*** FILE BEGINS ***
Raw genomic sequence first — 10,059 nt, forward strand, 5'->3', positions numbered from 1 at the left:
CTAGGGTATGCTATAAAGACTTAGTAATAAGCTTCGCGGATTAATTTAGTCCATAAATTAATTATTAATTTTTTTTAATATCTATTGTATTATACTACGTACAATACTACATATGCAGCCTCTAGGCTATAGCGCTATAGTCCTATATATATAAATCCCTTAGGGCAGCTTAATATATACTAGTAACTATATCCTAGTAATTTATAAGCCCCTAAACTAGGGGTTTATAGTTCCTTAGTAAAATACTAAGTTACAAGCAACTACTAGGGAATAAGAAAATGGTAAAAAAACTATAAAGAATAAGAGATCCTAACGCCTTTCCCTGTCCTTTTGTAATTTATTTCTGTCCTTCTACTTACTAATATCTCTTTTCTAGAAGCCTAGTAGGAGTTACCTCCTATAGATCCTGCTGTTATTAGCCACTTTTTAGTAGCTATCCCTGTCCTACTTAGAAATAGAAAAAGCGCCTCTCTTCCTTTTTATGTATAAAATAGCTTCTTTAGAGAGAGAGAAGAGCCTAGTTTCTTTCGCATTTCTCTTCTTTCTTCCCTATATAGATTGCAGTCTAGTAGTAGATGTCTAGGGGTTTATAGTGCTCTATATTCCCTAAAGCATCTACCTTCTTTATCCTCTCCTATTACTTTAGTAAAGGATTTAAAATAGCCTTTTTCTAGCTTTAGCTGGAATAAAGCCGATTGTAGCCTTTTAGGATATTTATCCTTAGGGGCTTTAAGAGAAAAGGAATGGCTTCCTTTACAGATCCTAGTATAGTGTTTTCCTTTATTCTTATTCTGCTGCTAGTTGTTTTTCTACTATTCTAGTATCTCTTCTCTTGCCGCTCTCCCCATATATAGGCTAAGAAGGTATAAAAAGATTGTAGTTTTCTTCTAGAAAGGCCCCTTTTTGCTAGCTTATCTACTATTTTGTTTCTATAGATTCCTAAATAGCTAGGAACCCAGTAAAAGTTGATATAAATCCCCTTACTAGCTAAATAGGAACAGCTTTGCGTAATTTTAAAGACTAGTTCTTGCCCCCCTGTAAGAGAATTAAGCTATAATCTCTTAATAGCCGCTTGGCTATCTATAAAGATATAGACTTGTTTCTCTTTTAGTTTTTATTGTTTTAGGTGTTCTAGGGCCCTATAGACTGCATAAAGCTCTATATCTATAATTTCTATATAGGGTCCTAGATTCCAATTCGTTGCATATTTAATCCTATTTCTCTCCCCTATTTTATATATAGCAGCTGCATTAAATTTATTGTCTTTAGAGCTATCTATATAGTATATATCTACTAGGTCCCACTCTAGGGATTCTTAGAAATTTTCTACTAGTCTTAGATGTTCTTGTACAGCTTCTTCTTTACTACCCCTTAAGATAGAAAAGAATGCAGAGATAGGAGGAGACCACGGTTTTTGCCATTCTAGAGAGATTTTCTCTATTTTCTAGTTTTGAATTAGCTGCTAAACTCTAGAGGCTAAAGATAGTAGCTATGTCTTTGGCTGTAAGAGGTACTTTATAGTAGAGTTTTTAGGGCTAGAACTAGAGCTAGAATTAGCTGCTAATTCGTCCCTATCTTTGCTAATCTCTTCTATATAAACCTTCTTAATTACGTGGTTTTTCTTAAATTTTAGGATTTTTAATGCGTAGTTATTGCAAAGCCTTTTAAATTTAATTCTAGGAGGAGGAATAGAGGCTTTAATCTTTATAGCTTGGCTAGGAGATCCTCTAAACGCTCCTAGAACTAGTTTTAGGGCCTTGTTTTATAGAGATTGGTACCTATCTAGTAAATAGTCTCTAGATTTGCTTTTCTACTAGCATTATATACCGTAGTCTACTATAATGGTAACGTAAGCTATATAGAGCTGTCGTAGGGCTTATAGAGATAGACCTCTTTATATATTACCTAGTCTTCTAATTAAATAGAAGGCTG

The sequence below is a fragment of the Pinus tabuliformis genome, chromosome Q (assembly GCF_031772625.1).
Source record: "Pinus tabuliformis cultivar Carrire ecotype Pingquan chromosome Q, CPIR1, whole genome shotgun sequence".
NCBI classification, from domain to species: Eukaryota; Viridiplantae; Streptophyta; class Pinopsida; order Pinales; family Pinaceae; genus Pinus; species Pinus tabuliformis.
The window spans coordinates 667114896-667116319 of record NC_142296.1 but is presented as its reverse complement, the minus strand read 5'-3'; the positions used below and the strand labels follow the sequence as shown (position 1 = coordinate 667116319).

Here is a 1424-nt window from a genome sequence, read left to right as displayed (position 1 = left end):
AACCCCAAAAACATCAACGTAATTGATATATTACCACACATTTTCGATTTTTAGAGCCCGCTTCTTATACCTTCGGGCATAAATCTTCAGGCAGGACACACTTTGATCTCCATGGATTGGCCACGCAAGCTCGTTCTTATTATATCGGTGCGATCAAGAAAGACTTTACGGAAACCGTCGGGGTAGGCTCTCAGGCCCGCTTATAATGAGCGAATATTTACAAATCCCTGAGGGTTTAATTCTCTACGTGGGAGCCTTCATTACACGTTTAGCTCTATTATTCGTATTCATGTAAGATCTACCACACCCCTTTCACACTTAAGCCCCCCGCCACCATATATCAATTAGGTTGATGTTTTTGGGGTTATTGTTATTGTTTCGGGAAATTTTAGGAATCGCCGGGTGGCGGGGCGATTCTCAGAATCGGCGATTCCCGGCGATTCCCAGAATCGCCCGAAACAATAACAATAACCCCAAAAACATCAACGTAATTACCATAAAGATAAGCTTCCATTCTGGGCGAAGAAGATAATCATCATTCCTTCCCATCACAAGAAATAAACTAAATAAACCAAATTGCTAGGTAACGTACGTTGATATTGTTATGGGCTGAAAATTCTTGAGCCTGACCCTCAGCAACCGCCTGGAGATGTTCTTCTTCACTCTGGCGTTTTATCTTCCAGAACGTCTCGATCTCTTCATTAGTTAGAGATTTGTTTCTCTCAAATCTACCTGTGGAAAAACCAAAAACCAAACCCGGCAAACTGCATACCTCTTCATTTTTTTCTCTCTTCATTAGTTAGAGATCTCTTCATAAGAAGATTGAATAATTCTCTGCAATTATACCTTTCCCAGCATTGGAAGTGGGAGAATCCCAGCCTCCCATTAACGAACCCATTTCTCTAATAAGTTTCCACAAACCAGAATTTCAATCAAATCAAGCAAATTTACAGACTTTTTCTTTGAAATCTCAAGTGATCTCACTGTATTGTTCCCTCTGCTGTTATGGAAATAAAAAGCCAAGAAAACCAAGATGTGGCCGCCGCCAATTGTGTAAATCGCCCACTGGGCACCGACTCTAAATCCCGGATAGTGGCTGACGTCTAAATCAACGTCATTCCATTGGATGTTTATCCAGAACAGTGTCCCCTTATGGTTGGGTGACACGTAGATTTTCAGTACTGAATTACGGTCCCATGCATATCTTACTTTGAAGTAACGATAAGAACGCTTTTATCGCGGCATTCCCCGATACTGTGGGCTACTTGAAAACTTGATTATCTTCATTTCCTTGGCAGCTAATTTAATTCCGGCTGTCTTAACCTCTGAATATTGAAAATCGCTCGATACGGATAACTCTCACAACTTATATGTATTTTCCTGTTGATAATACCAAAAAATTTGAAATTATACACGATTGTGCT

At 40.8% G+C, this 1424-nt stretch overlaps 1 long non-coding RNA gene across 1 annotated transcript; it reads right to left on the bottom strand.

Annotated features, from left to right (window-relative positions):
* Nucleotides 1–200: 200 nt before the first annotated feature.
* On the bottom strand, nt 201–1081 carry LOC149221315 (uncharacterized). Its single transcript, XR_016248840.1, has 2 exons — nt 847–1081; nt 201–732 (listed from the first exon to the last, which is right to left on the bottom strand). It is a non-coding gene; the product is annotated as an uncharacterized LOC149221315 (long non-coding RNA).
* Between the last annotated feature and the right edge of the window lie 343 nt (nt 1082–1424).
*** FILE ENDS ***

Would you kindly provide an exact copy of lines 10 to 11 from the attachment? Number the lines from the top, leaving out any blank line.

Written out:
Annotated features, from left to right (window-relative positions):
* Nucleotides 1–200: 200 nt before the first annotated feature.